"I'm pretty confident. I know I can do well when I play well," Söderling said. "But you need to play well. No one can play well every match. So anything can happen. I can lose first round. I can go on really deep as well."
Elsewhere Roger Federer and Caroline Wozniacki advanced easily into the third round of while Maria Sharapova, Novak Djokovic, showed why they, along with Söderling, are title contenders as well.
Swiss second seed Federer, seeking his 17th Grand Slam crown and a seventh consecutive trip to the US Open final, beat Germany's 104th-ranked Andreas Beck 6-3, 6-4, 6-3 in one hour and 41 minutes at Arthur Ashe Stadium.
Five-time US Open champion Federer will face 109th-ranked Paul-Henri Mathieu to decide a fourth-round berth on the Flushing Meadows hardcourts.
"It's the perfect start," Federer said.
"Body is well. Mentally obviously I'm fresh, too. I haven't played too much, so I'm really eager. I'm ready for tough matches coming around. It's good I'm saving myself, really, and my game is fine."
Danish women's top seed Wozniacki blanked Taiwan's Chang Kai-Chen 6-0, 6-0 in 47 minutes, her 11th match victory in a row after titles at Montreal and New Haven leading into the Open. She has dropped only two games in two matches.
"I go out there and I don't give up. I don't give any free points away and that is one of my strong points," Wozniacki said. "I am feeling fresh, all recovered from everything. I am happy to be playing injury-free. It's perfect."
Russian Sharapova routed Iveta Benesova of the Czech Republic 6-1, 6-2, moving closer to a fourth-round showdown with Wozniacki. The 2006 US Open winner struggled with injuries last year but is back on form now.
"Last year here, the position I was in, I was trying to see where my game was, so it's nice to be back on the court and not having to worry about anything other than trying to win," Sharapova said.
Serbian third seed Djokovic advanced 7-5, 6-3, 7-6 (8/6) over German Philipp Petzschner, saying, "I was shakey the whole match but I was able to hold on."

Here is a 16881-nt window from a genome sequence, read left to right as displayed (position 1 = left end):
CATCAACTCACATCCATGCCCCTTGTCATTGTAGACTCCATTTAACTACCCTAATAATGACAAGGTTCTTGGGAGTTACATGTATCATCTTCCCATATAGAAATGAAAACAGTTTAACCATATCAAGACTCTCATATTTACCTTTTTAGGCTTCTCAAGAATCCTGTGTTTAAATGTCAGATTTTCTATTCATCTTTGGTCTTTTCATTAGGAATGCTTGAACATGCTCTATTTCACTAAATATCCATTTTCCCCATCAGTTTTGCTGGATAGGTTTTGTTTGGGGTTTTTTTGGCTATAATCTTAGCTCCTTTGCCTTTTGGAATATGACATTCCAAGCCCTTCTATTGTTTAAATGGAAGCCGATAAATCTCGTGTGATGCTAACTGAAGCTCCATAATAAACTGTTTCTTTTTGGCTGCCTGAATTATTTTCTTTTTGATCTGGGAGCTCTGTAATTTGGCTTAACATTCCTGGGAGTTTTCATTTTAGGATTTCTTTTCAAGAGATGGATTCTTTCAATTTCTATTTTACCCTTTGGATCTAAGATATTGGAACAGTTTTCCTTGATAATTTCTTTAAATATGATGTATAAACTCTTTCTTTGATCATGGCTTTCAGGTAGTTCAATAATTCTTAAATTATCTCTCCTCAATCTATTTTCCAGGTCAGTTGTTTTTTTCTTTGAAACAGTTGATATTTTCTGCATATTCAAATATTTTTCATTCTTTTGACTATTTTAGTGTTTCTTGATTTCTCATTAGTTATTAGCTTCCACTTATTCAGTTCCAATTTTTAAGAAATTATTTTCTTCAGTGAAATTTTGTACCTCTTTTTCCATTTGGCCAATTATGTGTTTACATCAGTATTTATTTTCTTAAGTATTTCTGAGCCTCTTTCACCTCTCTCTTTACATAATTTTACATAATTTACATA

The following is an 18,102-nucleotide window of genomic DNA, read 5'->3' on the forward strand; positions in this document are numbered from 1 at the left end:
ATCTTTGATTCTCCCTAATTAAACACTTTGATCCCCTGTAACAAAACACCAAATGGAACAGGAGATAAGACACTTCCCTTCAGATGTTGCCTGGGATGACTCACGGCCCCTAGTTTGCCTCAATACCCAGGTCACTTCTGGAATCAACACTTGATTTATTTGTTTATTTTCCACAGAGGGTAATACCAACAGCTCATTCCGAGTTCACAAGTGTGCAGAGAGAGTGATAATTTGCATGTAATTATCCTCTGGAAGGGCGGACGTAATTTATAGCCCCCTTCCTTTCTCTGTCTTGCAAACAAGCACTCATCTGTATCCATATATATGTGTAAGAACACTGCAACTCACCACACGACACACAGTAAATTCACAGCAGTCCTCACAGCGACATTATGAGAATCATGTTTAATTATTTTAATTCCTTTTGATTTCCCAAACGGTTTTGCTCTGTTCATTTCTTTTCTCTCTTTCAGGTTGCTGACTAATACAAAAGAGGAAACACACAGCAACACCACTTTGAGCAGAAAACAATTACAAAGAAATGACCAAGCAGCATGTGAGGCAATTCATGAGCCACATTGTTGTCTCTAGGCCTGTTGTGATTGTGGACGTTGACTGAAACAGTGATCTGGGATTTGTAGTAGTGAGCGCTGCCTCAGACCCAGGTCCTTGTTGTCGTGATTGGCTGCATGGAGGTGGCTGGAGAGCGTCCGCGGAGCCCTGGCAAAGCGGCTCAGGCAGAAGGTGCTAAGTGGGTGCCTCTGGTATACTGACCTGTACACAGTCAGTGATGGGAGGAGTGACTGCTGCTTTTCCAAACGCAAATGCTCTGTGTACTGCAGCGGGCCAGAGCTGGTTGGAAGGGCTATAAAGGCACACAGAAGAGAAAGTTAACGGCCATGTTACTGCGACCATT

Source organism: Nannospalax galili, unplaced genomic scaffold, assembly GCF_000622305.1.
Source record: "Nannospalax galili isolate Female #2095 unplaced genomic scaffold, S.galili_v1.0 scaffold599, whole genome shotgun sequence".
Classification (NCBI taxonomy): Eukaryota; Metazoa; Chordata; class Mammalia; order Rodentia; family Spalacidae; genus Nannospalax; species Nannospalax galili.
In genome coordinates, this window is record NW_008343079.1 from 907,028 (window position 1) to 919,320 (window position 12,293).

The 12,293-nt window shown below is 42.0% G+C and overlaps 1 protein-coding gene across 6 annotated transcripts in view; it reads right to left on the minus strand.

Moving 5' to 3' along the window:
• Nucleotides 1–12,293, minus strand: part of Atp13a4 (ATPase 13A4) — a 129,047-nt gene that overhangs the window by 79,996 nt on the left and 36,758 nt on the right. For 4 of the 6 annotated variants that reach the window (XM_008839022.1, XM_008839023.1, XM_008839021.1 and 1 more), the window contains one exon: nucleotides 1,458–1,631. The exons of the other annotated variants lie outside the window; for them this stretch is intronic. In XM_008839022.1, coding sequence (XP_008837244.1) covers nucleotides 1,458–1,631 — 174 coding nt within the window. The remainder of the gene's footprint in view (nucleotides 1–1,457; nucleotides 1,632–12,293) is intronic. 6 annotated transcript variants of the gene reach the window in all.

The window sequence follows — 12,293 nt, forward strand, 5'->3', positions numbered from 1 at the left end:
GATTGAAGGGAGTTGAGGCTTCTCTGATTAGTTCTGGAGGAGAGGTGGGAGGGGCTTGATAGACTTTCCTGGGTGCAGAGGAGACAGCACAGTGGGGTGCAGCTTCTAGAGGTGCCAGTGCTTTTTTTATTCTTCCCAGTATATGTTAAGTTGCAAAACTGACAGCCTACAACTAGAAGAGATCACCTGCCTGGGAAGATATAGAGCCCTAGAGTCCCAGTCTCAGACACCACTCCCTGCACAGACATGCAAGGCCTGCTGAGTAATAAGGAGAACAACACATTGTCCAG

Djokovic reached the 2007 US Open final and the Flushing Meadows semi-finals the past two years, each time losing to Federer, whom he could again face in the semi-finals.
"It's important to save energy in the opening rounds," Djokovic said.
"Overall I can be satisfied with how I played. I played well when I needed to and was a little bit lucky."
Russian sixth seed Nikolay Davydenko, a 2006 and 2007 US Open semi-final loser to Federer, was ousted 6-3, 6-4, 6-2 by 38th-ranked Richard Gasquet in the biggest upset of the day.
Gasquet, among a record 12 Frenchmen to reach the second round, lost only seven of 52 points on his first serve as Davydenko made his quickest US Open exit since 2005.
Davydenko joined a US Open seeded scrap heap that includes No. 7 Tomas Berdych of the Czech Republic, US ninth seed Andy Roddick and Croatian 11th seed Marin Cilic, who lost to Japanese qualifier Kei Nishikori 5-7, 7-6 (8/6), 3-6, 7-6 (7/3), 6-1 in an exhausting five-hour duel.
"I was cramping from the second set but I kept fighting and fighting and got the fourth set tie-breaker. That was key for me," Nishikori said.
"It was hot but I feel good now."
China's Peng Shaui, ranked 61st, shocked Polish ninth seed Agnieszka Radwanska 2-6, 6-1, 6-4 in the biggest upset on the women's side.
Taiwan's Chan Yung-Jan made her deepest Grand Slam run after 17 tries by beating Austria's Tamira Paszek 6-3, 6-3.
"I was not 100 percent in my first match and was missing the easy ball, but that was better today and I'm looking to play even better from now on," Chan said.